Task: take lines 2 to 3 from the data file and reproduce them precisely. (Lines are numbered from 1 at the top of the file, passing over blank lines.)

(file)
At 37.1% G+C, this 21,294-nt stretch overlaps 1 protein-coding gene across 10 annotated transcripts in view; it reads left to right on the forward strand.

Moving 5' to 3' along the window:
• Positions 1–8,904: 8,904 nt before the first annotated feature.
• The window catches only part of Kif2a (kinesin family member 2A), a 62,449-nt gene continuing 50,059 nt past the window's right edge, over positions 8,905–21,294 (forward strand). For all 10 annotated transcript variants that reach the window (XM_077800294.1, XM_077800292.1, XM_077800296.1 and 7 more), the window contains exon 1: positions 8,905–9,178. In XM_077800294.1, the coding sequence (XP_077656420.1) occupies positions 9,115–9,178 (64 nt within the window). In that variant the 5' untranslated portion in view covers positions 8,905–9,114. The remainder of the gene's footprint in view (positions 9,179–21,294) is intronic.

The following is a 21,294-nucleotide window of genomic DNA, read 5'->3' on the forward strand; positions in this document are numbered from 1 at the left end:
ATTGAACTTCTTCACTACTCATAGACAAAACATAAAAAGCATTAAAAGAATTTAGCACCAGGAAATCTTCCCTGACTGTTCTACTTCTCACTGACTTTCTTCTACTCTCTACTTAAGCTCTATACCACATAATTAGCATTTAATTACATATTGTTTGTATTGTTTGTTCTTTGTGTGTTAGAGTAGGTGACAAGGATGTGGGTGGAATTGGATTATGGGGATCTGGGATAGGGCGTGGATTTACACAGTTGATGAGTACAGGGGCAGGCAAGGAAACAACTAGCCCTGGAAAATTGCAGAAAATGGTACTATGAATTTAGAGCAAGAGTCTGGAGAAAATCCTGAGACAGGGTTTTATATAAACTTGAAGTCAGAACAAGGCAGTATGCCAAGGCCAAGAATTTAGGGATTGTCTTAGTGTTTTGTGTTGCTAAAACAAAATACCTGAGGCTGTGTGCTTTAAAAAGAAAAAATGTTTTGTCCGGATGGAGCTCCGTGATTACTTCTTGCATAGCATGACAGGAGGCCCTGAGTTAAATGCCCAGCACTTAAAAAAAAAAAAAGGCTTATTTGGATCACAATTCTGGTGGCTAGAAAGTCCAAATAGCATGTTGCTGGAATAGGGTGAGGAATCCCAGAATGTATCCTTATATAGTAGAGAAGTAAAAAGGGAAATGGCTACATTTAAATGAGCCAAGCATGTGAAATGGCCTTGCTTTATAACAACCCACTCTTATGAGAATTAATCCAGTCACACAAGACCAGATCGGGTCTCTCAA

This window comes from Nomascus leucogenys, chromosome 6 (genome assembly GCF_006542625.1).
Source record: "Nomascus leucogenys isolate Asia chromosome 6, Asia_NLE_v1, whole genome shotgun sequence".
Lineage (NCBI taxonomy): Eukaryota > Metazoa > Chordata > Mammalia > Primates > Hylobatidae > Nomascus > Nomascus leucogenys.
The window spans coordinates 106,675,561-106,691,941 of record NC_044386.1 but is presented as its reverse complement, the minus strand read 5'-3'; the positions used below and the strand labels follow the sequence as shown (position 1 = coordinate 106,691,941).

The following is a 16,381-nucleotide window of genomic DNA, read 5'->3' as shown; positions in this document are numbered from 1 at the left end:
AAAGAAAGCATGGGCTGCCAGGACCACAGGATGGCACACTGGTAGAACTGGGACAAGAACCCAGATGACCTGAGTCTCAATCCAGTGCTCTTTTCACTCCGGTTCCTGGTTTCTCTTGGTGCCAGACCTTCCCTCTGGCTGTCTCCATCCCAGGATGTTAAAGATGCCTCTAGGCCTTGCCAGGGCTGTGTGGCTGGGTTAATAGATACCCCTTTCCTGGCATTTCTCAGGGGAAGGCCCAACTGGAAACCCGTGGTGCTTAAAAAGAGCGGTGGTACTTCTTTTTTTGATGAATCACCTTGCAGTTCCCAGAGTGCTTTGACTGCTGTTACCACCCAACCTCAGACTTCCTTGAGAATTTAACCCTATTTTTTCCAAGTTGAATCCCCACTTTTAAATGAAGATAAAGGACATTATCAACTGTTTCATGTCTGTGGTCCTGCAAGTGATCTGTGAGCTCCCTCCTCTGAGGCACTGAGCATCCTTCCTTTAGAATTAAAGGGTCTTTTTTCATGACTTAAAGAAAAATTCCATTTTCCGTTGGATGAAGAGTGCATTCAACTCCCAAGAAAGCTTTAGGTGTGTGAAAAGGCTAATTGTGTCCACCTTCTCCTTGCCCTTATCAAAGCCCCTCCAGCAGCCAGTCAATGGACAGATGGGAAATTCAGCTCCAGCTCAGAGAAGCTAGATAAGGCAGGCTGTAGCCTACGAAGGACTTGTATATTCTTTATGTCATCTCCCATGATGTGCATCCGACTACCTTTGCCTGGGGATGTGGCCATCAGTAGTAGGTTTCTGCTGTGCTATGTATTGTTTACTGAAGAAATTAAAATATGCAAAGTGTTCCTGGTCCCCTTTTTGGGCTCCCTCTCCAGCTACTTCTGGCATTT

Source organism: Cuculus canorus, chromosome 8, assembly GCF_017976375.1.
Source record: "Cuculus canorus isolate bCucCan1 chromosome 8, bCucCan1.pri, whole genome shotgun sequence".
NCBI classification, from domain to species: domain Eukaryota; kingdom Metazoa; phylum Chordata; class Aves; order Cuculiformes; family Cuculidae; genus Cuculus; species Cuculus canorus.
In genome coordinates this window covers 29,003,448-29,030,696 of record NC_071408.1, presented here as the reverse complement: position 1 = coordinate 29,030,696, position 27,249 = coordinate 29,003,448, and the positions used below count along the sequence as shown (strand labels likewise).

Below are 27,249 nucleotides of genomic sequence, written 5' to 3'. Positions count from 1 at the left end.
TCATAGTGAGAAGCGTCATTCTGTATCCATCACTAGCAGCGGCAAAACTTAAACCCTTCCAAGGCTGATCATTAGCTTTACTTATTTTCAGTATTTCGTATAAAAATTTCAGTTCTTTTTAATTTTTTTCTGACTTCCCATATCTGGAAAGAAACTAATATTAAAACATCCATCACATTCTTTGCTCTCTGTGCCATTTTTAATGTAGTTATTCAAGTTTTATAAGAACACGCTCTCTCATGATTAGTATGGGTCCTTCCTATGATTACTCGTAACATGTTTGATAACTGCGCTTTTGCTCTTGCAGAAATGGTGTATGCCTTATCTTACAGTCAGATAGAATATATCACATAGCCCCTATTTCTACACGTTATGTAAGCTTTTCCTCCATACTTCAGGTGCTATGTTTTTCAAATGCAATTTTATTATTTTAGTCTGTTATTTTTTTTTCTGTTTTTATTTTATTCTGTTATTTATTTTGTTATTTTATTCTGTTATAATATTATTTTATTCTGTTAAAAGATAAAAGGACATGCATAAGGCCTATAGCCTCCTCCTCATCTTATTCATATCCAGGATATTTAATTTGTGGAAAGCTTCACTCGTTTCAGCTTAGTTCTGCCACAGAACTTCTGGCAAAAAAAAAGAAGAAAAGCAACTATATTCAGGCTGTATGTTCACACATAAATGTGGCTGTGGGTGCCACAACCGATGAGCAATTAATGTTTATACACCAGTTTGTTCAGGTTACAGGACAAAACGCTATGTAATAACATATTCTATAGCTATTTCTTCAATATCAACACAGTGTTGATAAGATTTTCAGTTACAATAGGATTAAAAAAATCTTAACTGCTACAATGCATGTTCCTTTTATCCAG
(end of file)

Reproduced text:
Moving 5' to 3' along the window:
• Positions 1–8,904: 8,904 nt before the first annotated feature.